I just noticed that the D3x is down to US$6700 at B&H. I'm not sure how long it's been at that price, but I keep hearing rumors of Nikon doing a close-out on the D3x in various parts of the world; I wouldn't be surprised to see new D3x prices drop some more.
Thus, this is as good as time as any for me to repeat my speculation about what else might be announced this year. I expect to see no more than two DSLRs launched in the remainder of 2013: the D400 and the D4x. The D4x seems to be almost a lock, with really only the timing and the sensor choice being unknown at this point. Rumors have it that there's a new version of a high pixel count sensor floating around in test, so we will probably get something slightly better than "the D800 sensor in a D4 body."
The D400, having been postponed once, seems less certain but clearly inevitable. The longer Nikon delays a D400 the more they risk losing customers to others as well as decrease in the potential market size for the product in the first place as some consumers decide to go elsewhere in Nikon's lineup. Once again, though, the primary question is what's happening at the sensor. All the other aspects of a D400 seem pretty easily guessed at, but since the D400 would have a longer life cycle than all the other DX cameras, I think just stuffing one of the existing 24mp sensors inside would be a slight disappointment. It's clear that the D400 got delayed once. Had it made that original announce date, it would have been one of the first 24mp DX cameras, if not the first. But it seems it slipped out of cycle and now the sensor question is the big factor in when it will appear: the top end of the DX line really needs to have a top-end sensor that can last through a couple of consumer DX sensor updates and not look out-of-date (the current D300s problem in a nut shell).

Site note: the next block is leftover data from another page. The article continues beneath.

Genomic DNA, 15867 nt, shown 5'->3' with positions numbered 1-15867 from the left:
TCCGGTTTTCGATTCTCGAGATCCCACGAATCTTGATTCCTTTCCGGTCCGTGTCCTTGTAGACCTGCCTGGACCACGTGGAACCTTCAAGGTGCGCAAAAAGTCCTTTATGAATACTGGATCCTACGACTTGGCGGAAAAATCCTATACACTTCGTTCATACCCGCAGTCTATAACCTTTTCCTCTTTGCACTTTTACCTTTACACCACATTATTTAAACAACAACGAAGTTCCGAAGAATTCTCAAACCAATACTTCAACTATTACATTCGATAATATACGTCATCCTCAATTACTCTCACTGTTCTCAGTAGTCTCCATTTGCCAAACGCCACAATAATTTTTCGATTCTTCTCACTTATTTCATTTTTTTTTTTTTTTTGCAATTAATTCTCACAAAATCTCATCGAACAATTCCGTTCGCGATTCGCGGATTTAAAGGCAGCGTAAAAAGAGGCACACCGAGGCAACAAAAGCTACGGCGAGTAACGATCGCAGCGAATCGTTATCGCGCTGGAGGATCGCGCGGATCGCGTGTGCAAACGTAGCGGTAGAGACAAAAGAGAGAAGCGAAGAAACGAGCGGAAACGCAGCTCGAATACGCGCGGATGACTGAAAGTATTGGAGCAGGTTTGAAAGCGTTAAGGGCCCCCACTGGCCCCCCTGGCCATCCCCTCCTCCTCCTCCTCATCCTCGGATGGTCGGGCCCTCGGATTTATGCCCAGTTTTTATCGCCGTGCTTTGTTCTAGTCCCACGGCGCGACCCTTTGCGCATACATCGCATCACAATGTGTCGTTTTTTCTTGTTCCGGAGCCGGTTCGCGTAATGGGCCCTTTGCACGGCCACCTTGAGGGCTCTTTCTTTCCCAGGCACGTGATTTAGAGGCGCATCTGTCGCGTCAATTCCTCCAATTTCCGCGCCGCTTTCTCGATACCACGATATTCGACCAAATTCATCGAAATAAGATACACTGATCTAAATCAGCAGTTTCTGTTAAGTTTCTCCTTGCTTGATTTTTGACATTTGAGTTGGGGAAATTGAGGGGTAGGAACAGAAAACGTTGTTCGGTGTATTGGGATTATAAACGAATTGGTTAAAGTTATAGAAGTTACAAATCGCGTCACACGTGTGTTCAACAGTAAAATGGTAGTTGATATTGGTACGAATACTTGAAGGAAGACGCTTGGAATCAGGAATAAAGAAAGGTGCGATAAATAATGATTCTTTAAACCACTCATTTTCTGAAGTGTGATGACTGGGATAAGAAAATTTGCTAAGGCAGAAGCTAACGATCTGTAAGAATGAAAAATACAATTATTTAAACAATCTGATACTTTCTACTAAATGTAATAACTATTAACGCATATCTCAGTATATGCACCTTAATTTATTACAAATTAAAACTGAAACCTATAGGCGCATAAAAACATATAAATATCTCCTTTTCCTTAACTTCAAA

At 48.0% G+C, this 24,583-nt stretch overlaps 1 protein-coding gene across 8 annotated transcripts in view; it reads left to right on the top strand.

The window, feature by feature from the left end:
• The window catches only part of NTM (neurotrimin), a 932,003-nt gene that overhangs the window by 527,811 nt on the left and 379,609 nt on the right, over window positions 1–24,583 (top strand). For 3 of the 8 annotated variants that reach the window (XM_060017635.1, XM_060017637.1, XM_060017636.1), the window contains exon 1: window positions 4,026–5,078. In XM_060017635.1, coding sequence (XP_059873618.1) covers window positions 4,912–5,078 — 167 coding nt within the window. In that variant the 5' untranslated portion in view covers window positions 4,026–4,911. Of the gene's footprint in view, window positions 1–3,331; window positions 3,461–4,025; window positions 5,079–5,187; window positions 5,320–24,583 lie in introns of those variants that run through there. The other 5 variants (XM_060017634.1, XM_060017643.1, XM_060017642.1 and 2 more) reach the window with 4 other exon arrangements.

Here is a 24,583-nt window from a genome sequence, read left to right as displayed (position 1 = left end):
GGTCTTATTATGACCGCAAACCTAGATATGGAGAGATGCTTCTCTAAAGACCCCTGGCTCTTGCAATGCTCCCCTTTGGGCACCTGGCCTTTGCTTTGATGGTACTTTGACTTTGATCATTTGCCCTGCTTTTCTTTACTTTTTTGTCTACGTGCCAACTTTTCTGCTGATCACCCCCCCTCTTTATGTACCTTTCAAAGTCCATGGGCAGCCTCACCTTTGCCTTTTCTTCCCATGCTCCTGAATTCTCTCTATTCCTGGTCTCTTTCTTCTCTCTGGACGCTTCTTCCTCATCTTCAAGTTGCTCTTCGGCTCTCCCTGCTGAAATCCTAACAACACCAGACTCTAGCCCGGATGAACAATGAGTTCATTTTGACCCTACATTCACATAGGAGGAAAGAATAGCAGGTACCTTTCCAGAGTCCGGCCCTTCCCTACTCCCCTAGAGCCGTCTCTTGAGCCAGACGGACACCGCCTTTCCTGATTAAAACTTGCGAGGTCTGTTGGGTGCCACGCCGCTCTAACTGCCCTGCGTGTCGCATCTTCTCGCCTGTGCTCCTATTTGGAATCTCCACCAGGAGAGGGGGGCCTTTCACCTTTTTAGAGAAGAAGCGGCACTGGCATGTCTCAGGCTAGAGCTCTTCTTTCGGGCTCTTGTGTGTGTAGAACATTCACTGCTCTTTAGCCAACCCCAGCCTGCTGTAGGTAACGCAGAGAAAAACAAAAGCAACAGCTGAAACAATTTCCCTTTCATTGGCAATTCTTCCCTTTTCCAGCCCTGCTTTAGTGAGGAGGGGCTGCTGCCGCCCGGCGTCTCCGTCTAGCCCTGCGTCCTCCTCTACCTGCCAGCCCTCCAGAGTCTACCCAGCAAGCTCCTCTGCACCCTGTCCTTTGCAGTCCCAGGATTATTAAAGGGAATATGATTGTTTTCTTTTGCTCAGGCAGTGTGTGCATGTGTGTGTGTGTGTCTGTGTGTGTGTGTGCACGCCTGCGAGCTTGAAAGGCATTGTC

The next announcement window happens to overlap when I'll be in Africa, so I suspect that this will be the time ;~). Nikon has this habit of launching when I'm off in the field, though because I'm in the field so much, the odds are not exactly zero.
To be clear: I expect one or both of the D400/D4x announcements in August. I don't expect a late announcement (Christmas surprise) this year as we've had sometimes in the past. The pressure is on the camera makers to find new products that resonate with users and push their DSLR sales up, as the compact camera market is collapsing fast enough to make the interchangeable lens cameras the only place where profits can still be found. That's one reason why I say the D400 is inevitable. A D4x, no matter how good, is still a low volume product and a very temporary boost, at best. The "right" D400 will, however, make a bigger and longer contribution to Nikon's bottom line.
That's one reason why I've not gotten too concerned about the D400 delay: I think it better for Nikon to have the right product done right than to have just iterated as fast as possible. Last Camera Syndrome is becoming a factor with more and more non-professional photography enthusiasts. The D400 done right would be such a camera for many. A D400 done wrong will make some rethink whether they need another Nikon DSLR.